07 Oct

jQuery k3dCarousel plugin

I needed a “3D” carousel to rotate images. The currently available jQuery plugins for this purpose were either too large, too restricted (showing only 4 at a time is not good enough), or too old (not working in jQuery 1.4+).

So I wrote my own.


In our CMS, WebME, this is available in the Image-Transition plugin. (If you’re interested in using WebME, you can either download it through SVN, or talk to us about our reseller deals.)

How the thing works, is that you add a list of images to an element like this:

<div id="k3dCarousel">
	<img src="images/concrawood.jpg" />
	<img src="images/fernheasty.jpg" />
	<img src="images/mcnallys.jpg" />
	<img src="images/northernstandard.jpg" />
	<img src="images/soccertours.jpg" />
	<img src="images/soundinsulation.jpg" />
	<img src="images/textaroom.jpg" />
	<img src="images/windhoist.jpg" />

Then link to the jQuery library and the jquery.k3dCarousel plugin:

<script src="http://ajax.googleapis.com/ajax/libs/jquery/1.4.2/jquery.min.js"></script>
<script src="jquery.k3dCarousel.min.js"></script>

And then tell jQuery to run the plugin after all the images have loaded:


If you want, you can vary the speed of the cycle by changing the sT (spin-time) variable, or the wT (wait time), which govern how long it takes for the images to move from point to point, and how long they pause once reaching there:

                        wT: 500,
                        sT: 100

Interested yet? Download it (tar.bz2, zip)

26 Sep

SaorFM progress – the Hidden Files plugin

In the last post, I mentioned that a jQuery plugin had been created.

At the time, it could only be used as a file or directory selector.

It can now also be used to upload, download, and delete files.

I’ve also enhanced the core engine so that it now has plugin support.

The first plugin is a Hidden Files plugin, which lets you hide files or directories depending on their names. The default pattern is to hide nodes with names that begin with a ‘.’ – this is the default for most systems out there.

I’ll explain how plugins work, in the hope that someone out there may be interested in creating one 😉

For this example, I’ll use the Hidden Files plugin, as it’s already created, and uses everything in the engine so far.

First off, you create a directory in the /plugins/ directory of the plugin. In this case, I created the directory /plugins/hidden-files/.

In that, the only essential file is config.php, which holds a configuration for the plugin:


When you tell SaorFM to install the plugin (using $SaorFM->installPlugin('hidden-files');), it will read through that array and add the details to its own configuration file, so it doesn’t have to open up multiple files every time it boots up.

As an example, here’s my test config before the plugin is installed:


And here’s how it appears after the installation of the plugin:


There are three additions:

  • "plugins":["hidden-files"] – this is an array of installed plugins.
  • "triggers":{"checkfilename":["HiddenFiles_checkFilename"]} – the $config array above had a trigger mentioned – that’s converted into an object and added to the SaorFM config.
  • "hiddenfiles":"#^\/?\\.#" – this is to tell the hidden files plugin what pattern to apply to file names to decide whether they should be hidden or not.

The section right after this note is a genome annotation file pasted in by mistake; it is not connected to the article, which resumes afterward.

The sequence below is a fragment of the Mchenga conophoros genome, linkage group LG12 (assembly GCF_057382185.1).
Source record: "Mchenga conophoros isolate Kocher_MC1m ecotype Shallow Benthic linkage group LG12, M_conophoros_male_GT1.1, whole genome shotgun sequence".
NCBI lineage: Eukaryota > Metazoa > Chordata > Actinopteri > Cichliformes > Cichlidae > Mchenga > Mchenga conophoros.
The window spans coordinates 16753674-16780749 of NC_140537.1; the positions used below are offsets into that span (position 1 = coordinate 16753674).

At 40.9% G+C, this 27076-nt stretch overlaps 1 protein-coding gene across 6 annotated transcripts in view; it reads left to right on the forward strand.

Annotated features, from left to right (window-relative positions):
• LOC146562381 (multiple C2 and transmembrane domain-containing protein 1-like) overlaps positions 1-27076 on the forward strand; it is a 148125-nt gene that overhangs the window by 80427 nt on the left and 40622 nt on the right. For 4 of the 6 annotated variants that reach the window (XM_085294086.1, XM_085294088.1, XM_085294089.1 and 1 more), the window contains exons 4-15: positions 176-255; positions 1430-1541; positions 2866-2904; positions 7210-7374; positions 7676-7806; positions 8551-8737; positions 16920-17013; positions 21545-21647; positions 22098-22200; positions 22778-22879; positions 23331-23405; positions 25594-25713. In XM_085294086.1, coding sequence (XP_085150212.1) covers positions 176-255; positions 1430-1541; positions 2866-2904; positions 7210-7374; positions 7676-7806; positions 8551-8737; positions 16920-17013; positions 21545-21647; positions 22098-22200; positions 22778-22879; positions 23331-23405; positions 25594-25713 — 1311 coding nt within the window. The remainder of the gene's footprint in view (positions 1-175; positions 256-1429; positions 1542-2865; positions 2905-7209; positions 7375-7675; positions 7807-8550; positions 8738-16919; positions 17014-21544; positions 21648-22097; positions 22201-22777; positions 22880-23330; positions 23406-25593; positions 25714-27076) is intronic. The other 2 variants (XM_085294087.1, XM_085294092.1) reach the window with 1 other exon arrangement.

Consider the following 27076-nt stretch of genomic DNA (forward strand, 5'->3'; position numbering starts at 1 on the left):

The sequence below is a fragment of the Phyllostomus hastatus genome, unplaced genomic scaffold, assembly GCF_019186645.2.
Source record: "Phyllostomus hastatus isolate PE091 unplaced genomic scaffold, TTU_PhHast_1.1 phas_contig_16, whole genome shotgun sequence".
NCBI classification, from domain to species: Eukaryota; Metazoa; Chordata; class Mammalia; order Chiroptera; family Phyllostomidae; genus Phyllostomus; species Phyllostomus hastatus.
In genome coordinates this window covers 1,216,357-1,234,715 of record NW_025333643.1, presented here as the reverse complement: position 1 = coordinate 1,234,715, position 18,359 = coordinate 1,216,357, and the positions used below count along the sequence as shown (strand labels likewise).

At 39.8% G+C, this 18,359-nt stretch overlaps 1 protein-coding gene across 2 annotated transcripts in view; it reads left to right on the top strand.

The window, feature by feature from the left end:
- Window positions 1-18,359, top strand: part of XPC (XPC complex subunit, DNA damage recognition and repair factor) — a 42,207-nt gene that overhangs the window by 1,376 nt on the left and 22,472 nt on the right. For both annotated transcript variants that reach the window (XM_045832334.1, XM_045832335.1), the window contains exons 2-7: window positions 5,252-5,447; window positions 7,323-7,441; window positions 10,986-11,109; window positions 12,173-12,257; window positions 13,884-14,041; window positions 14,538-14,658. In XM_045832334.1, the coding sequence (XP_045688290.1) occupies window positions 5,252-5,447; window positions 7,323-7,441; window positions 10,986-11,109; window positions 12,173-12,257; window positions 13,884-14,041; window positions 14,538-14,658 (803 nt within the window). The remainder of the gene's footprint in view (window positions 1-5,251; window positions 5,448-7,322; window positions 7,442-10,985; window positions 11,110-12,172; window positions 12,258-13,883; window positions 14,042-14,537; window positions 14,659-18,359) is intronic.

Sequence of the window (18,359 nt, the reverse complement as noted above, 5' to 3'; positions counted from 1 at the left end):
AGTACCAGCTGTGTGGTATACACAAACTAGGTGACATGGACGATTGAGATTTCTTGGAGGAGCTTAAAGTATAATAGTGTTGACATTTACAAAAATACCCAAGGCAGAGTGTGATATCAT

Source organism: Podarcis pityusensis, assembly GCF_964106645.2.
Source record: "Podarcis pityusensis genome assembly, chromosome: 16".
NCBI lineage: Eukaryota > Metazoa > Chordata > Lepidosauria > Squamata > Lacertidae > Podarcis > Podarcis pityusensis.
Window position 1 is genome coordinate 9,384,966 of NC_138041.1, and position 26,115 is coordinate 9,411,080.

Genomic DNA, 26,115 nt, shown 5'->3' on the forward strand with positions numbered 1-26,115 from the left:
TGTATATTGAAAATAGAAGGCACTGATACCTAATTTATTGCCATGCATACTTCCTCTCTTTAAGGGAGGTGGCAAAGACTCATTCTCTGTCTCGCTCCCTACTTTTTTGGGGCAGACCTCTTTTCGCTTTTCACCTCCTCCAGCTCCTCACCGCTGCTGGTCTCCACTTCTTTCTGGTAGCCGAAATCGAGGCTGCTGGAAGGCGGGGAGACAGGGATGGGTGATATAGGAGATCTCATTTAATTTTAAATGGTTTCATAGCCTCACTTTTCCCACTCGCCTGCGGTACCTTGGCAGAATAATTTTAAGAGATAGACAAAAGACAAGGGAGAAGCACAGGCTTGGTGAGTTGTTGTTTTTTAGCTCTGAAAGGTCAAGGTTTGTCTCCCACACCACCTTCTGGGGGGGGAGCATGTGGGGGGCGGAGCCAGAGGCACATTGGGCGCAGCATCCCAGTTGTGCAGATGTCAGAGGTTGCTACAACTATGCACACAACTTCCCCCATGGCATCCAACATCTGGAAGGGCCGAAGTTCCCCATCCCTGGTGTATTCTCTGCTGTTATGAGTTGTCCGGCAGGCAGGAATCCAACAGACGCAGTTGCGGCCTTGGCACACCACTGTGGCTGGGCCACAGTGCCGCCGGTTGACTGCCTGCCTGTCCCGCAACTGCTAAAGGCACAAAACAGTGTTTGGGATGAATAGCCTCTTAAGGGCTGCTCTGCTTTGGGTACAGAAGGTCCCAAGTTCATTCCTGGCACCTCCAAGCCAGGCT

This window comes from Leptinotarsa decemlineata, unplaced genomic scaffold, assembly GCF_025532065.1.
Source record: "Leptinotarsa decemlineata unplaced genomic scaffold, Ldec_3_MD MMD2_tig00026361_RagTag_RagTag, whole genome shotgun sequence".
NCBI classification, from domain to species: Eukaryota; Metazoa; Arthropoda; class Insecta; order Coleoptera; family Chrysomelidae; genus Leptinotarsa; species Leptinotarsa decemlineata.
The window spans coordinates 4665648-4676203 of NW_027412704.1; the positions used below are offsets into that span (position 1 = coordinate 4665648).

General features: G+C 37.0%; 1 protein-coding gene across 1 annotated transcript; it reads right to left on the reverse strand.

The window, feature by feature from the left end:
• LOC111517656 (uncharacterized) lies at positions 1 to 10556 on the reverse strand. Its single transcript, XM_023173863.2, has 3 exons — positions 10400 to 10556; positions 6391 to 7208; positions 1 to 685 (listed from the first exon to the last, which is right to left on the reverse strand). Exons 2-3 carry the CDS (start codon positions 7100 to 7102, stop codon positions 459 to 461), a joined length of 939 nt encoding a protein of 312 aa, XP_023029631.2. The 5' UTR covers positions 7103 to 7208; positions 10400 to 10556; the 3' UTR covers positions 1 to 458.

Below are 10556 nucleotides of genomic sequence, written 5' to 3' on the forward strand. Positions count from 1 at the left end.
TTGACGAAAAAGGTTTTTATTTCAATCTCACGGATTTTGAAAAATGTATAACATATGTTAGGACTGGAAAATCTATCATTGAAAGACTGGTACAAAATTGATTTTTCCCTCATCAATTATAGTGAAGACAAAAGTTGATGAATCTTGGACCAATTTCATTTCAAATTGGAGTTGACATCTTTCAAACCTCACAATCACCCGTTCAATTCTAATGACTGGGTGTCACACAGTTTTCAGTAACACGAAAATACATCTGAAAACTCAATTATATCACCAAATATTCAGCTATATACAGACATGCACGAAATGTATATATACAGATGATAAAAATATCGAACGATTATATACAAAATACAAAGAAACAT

The first two are obvious – the first is the name of the plugin, and the second is the name of a trigger named in the config array.

For the third, we need to run an installation script when Hidden Files is installed, so SaorFM checks the /plugins/hidden-files/ directory to see if a file exists named install.php:

if (!isset($this->_config->hiddenfiles)) {
  // the default pattern hides files that begin with .

That’s run by SaorFM when the plugin is installed. It adds a default hiddenfiles value to the config. This can be changed at any time afterwards.

Ok – so we have the config installed – now how does it work?

Let’s say we ask SaorFM to list the files in ‘/’: $SaorFM->listFiles('/');

Inside the listFiles method, there is a loop which adds filenames to an array. For each one of the filenames, we check it before adding to the array:

    foreach ($files as $f) {
      if ($f->isDot()) {
      if ($this->trigger('checkfilename', $f->getFilename())) {
        $f->isDir()?1:0 // record as 1 or 0 to save http traffic

Notice the $this->trigger('checkfilename', $f->getFilename()) – if that returns anything other than false, then the file is not added to the list.

The trigger method cycles through any functions which have been named for that trigger, and calls each one in turn. If any return a result other than false, the method returns that result immediately:

  public function trigger($trigger, $vals) {
    if (!isset($this->_config->triggers->{$trigger})) {
      return false;
    foreach ($this->_config->triggers->{$trigger} as $function) {
      $ret=$function($this, $vals);
      // if the trigger gives any response other than false, then return it
      if ($ret) {
        return $ret;
    return false;

Note that we haven’t yet defined the function HiddenFiles_checkFilename.

Upon installation, we also load up the file /plugins/hidden-files/functions.php if it exists, and this file is loaded every time that SaorFM is instantiated after installation as well:

function HiddenFiles_checkFilename(&$saorfm, &$filename) {
  return preg_match($saorfm->get('hiddenfiles'), $filename);

This is a very very simple function – it could get a lot more complex in other plugins. For example, an Authentication plugin would be much more verbose.

I hope this is all very clear. It’s very very simple to add arbitrary triggers to SaorFM, so if you want to write a plugin and the trigger doesn’t exist, just tell me and I’ll put it in place.

After all this, let’s say you want to uninstall the plugin.

Within SaorFM, you just call $SaorFM->uninstallPlugin('hidden-files');.

This automatically removes the ‘hidden-files’ value from the plugins array (and removes that array if it’s empty), then removes any added filters as well.